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Lead Paint Hidden at Chicago School?

Wednesday, October 29, 2014

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Chicago Public School officials may have known for five years about lead-paint contamination at a low-income elementary school for five years without ordering any remediation, according to new documents.

Seventy pages of internal Chicago Public School documents, acquired via a Freedom of Information Act (FOIA) request by the Chicago Light Brigade, show that multiple inspections for lead-based paint at the Stephen F. Gale Math & Science Academy produced positive results before any work was completed.

Chicago Light Brigade

Inspections at the Gale Academy found lead paint in classrooms and bathrooms on multiple floors, documents show.

The documents were made public Oct. 22.

Hazards Found

The first testing was performed in July 2009. Another evaluation was completed in August 2013.

Both of those reports indicated that lead-based paint was present in public areas, such as classrooms and bathrooms, on multiple floors of the facility, according to the documents.

Lead levels reached 9.9 mg/cm2 on some walls and ceilings, the documents indicated.

In May 2014, a letter was sent to parents that remediation work would be performed in six bathrooms at the school during June.

Since that project, however, other evaluations have shown elevated lead levels on additional surfaces throughout the school, including handrails, according to the documents.

School at Issue

The main building for Gale Academy for Math and Science opened in 1922.

Pre-K and elementary students attend classes in the older building, while middle-school students use a newer annex complex, DNAinfo reported.

Gale School

The main building for Gale Academy for Math and Science opened in 1922.

Both buildings are located in Rogers Park and serve nearly 500 low-income students a year.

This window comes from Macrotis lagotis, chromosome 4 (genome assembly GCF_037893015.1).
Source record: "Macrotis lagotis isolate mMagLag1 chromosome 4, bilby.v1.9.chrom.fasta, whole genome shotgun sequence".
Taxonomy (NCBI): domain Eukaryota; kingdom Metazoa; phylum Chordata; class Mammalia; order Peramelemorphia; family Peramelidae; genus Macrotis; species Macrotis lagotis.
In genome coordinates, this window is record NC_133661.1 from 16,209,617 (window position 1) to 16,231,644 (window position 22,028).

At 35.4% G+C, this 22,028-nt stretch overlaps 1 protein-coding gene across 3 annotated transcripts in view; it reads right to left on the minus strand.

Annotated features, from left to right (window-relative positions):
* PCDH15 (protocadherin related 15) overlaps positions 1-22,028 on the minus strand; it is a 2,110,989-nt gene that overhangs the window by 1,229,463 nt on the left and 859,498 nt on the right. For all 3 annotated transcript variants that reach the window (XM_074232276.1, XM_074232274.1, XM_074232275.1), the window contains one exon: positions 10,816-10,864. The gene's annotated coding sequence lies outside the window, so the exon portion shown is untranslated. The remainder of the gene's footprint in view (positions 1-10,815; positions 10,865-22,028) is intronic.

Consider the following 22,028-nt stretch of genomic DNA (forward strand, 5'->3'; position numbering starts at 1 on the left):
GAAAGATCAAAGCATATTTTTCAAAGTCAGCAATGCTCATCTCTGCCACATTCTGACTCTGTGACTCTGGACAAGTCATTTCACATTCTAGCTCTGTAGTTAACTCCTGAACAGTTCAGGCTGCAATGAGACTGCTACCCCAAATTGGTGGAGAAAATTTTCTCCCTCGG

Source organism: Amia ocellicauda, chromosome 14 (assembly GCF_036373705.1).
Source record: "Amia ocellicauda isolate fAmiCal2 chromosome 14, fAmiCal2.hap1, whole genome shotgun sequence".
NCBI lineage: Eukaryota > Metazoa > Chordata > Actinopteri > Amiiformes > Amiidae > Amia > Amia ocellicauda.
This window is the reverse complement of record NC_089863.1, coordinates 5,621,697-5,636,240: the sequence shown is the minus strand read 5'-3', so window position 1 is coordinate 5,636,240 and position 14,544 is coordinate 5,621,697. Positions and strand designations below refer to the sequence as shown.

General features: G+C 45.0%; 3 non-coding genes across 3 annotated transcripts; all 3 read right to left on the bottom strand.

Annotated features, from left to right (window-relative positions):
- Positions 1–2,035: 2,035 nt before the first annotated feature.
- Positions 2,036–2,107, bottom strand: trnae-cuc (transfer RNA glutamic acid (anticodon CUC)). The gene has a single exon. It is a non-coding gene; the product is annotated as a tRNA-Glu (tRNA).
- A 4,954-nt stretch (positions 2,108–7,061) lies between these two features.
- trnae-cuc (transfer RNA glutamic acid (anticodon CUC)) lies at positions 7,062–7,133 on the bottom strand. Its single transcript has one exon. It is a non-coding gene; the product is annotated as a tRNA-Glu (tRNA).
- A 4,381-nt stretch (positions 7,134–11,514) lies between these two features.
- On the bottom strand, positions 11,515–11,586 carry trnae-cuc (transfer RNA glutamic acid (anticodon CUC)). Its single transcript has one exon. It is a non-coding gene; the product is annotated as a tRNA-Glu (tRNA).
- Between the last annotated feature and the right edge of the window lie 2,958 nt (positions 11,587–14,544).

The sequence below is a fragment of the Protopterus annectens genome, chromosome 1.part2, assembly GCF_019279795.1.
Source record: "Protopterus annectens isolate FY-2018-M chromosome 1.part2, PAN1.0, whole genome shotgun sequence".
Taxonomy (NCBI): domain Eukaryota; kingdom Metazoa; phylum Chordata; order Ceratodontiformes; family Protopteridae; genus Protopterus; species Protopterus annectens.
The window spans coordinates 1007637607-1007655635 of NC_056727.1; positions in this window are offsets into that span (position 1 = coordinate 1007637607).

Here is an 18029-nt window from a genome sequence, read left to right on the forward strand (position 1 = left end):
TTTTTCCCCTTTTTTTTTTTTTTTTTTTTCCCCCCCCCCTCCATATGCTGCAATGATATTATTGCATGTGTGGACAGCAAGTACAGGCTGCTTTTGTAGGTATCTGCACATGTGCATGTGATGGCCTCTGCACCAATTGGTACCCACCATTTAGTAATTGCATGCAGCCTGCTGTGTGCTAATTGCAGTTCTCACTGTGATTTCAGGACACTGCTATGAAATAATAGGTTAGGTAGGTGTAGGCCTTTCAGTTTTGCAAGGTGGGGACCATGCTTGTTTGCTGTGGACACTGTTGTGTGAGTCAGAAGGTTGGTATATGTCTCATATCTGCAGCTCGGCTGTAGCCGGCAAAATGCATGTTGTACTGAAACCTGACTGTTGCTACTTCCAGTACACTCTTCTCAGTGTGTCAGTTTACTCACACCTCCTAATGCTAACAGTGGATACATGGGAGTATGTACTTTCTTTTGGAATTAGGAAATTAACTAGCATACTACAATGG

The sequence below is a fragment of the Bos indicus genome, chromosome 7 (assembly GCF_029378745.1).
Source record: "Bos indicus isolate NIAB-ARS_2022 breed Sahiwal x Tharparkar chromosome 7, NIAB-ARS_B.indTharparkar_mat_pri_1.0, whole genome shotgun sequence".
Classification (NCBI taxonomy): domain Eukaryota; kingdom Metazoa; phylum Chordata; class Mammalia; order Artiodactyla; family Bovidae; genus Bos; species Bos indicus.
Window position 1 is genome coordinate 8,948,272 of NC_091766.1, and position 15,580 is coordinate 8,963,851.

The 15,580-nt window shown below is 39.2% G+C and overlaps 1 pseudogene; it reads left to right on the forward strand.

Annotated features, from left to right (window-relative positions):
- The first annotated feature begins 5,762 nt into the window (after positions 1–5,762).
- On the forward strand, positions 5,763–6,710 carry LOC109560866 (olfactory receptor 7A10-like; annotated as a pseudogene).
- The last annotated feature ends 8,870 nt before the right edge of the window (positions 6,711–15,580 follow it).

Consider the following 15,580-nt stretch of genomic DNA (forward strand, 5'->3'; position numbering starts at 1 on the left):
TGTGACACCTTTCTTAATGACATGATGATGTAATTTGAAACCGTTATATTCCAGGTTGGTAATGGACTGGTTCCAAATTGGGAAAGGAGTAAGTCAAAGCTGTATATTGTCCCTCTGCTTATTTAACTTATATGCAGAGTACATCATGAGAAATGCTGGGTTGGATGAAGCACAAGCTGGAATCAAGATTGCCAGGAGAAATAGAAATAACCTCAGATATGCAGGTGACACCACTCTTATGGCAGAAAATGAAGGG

Lead-Paint Testing

The July 2009 evaluation found lead-based paint at or above the 1.0 mg/cm2 threshold level on ceilings and walls in the first-, second- and third-floor boys’ and girls’ bathrooms, the report said.

Radiators in those bathrooms also tested positive and showed damage, the report said.

At that time, the testing consultant recommended renovation by a licensed abatement contractor under the field monitoring of an environmental consultant, among other things.

Four years later, another inspection found numerous surfaces contaminated with lead-based paint. It, too, recommended abatement by a licensed contractor.

Action Urged

For years, community members and activists have pushed for repairs to Gale’s aging facility.

Numerous reports have criticized the school district's officials, saying they had not addressed the school's condition and had not alerted parents to the dangers of lead paint and dust exposure.

School System Comments

Following the release of documents Oct. 22, district spokesman Bill McCaffrey said the school facilities would  be evaluated immediately “as a precautionary measure” to determine “what steps, if any, are necessary to provide students with a healthy learning environment.”

"Chicago Public Schools’ top priority is the safety and well-being of its students, teachers and staff," McCaffrey said.

"Our facilities team continuously monitors buildings for any unsafe conditions, which includes preventing any buildings with lead-based paints from posing a health threat."

The U.S. Environmental Protection Agency says that lead paint poisoning can cause lower intelligence, learning disabilities, behavioral issues and other irreversible damage in children.

RRP Rule

Pre-1978 hospitals, child-care facilities, schools and homes are likely to contain lead-based paint, according to the EPA.

Lead paint removal
© / j4m3z

The EPA’s Renovation, Repair and Painting Rule (RRP) requires contractors who disturb lead paint in older facilities to be certified by EPA and trained.

Renovation, repair, or painting work done in those facilities could release hazardous lead dust that can be harmful to occupants.

The EPA’s Renovation, Repair and Painting Rule (RRP) requires that firms performing renovation, repair, and painting projects that disturb lead-based paint in these older facilities to be certified by EPA and trained in lead-safe work practices.


Tagged categories: Building owners; Health and safety; Inspection; Lead; Lead paint abatement; Maintenance + Renovation; North America; Renovation; Schools

Comment from William Feliciano, (10/29/2014, 8:06 AM)

Why would the school system, after a professional company found lead contamination in 2009, pay for another years later without having performed any remediation after the first inspection? Did they expect the lead to have mitigated itself with time? I hope my suspicions are wrong that they were hoping for a different result so that they wouldn't have to spend money there.

Comment from Tom Schwerdt, (10/29/2014, 8:44 AM)

I will note that the 9.9 mg/cm2 number is the "maxed out" reading on one of the popular portable XRF units commonly seen for rapid lead evaluation. I typically interpret that number as "At least 9.9"

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